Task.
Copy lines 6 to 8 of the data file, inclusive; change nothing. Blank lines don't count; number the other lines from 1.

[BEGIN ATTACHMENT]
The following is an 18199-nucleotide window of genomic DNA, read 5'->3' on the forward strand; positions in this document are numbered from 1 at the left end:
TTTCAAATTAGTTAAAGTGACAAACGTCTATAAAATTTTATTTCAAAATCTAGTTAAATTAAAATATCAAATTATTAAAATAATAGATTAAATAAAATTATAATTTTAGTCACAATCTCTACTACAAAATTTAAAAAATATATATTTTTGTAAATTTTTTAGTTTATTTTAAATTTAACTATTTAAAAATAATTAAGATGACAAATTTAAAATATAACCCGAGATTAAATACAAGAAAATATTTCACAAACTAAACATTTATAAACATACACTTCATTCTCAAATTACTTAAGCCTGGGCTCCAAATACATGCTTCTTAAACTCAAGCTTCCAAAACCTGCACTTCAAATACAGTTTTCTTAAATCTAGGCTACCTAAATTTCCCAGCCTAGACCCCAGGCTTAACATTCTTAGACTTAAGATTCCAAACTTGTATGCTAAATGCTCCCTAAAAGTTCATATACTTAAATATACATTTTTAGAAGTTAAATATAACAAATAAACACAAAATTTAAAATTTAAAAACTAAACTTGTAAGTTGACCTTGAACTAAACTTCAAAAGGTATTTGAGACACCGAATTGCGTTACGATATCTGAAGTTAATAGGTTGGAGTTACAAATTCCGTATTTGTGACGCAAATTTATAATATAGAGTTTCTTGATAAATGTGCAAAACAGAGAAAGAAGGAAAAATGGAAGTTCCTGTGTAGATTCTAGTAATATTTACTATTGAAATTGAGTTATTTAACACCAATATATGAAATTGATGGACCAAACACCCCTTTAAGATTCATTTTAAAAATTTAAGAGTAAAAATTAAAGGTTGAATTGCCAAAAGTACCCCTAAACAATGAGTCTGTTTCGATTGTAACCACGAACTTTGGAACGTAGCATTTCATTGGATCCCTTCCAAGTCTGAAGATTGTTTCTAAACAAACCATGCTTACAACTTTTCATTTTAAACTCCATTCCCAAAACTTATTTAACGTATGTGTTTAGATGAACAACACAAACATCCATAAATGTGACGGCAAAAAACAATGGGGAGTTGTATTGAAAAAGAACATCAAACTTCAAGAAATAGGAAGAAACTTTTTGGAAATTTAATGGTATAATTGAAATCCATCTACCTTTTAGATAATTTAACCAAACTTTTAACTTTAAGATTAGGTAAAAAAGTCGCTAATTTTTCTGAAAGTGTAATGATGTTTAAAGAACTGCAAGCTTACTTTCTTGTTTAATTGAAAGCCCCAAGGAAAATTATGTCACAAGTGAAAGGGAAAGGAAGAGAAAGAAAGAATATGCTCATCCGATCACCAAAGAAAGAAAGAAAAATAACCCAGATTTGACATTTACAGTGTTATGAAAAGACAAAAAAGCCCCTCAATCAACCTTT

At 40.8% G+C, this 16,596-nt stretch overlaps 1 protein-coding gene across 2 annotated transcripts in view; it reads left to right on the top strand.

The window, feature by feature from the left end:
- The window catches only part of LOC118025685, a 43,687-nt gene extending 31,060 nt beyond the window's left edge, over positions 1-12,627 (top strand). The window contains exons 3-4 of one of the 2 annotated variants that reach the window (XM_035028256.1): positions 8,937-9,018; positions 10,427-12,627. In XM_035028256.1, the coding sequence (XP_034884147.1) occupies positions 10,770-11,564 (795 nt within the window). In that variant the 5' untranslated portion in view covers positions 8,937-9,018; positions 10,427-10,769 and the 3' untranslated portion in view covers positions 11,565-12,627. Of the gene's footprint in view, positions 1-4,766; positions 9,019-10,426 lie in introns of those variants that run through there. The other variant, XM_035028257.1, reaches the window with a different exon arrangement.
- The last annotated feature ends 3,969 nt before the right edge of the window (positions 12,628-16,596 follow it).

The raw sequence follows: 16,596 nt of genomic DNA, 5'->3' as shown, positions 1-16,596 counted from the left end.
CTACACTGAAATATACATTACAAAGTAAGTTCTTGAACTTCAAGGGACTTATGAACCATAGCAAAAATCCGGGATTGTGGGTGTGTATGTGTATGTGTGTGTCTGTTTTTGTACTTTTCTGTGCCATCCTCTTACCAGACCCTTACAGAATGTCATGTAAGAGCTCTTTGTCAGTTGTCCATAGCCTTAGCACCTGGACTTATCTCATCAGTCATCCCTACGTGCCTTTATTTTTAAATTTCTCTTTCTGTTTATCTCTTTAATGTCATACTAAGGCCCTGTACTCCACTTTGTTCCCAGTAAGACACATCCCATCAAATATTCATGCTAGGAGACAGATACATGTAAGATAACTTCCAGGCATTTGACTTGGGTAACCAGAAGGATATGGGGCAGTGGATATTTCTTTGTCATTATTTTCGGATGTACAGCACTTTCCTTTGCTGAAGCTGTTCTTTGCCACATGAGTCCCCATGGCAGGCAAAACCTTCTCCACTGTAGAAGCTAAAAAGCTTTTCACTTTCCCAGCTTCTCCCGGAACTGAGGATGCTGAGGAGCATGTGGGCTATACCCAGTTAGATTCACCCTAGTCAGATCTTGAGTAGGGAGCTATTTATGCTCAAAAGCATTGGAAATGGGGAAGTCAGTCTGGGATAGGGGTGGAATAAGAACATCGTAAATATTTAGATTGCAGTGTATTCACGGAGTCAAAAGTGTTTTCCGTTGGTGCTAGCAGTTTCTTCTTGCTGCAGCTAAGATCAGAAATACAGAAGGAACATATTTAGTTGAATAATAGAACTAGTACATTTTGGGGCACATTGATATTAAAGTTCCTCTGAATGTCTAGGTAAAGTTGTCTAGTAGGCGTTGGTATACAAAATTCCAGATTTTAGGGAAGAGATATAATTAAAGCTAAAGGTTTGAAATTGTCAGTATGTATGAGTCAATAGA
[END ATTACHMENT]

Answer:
- The last annotated feature ends 3,969 nt before the right edge of the window (positions 12,628-16,596 follow it).

The raw sequence follows: 16,596 nt of genomic DNA, 5'->3' as shown, positions 1-16,596 counted from the left end.
CTACACTGAAATATACATTACAAAGTAAGTTCTTGAACTTCAAGGGACTTATGAACCATAGCAAAAATCCGGGATTGTGGGTGTGTATGTGTATGTGTGTGTCTGTTTTTGTACTTTTCTGTGCCATCCTCTTACCAGACCCTTACAGAATGTCATGTAAGAGCTCTTTGTCAGTTGTCCATAGCCTTAGCACCTGGACTTATCTCATCAGTCATCCCTACGTGCCTTTATTTTTAAATTTCTCTTTCTGTTTATCTCTTTAATGTCATACTAAGGCCCTGTACTCCACTTTGTTCCCAGTAAGACACATCCCATCAAATATTCATGCTAGGAGACAGATACATGTAAGATAACTTCCAGGCATTTGACTTGGGTAACCAGAAGGATATGGGGCAGTGGATATTTCTTTGTCATTATTTTCGGATGTACAGCACTTTCCTTTGCTGAAGCTGTTCTTTGCCACATGAGTCCCCATGGCAGGCAAAACCTTCTCCACTGTAGAAGCTAAAAAGCTTTTCACTTTCCCAGCTTCTCCCGGAACTGAGGATGCTGAGGAGCATGTGGGCTATACCCAGTTAGATTCACCCTAGTCAGATCTTGAGTAGGGAGCTATTTATGCTCAAAAGCATTGGAAATGGGGAAGTCAGTCTGGGATAGGGGTGGAATAAGAACATCGTAAATATTTAGATTGCAGTGTATTCACGGAGTCAAAAGTGTTTTCCGTTGGTGCTAGCAGTTTCTTCTTGCTGCAGCTAAGATCAGAAATACAGAAGGAACATATTTAGTTGAATAATAGAACTAGTACATTTTGGGGCACATTGATATTAAAGTTCCTCTGAATGTCTAGGTAAAGTTGTCTAGTAGGCGTTGGTATACAAAATTCCAGATTTTAGGGAAGAGATATAATTAAAGCTAAAGGTTTGAAATTGTCAGTATGTATGAGTCAATAGA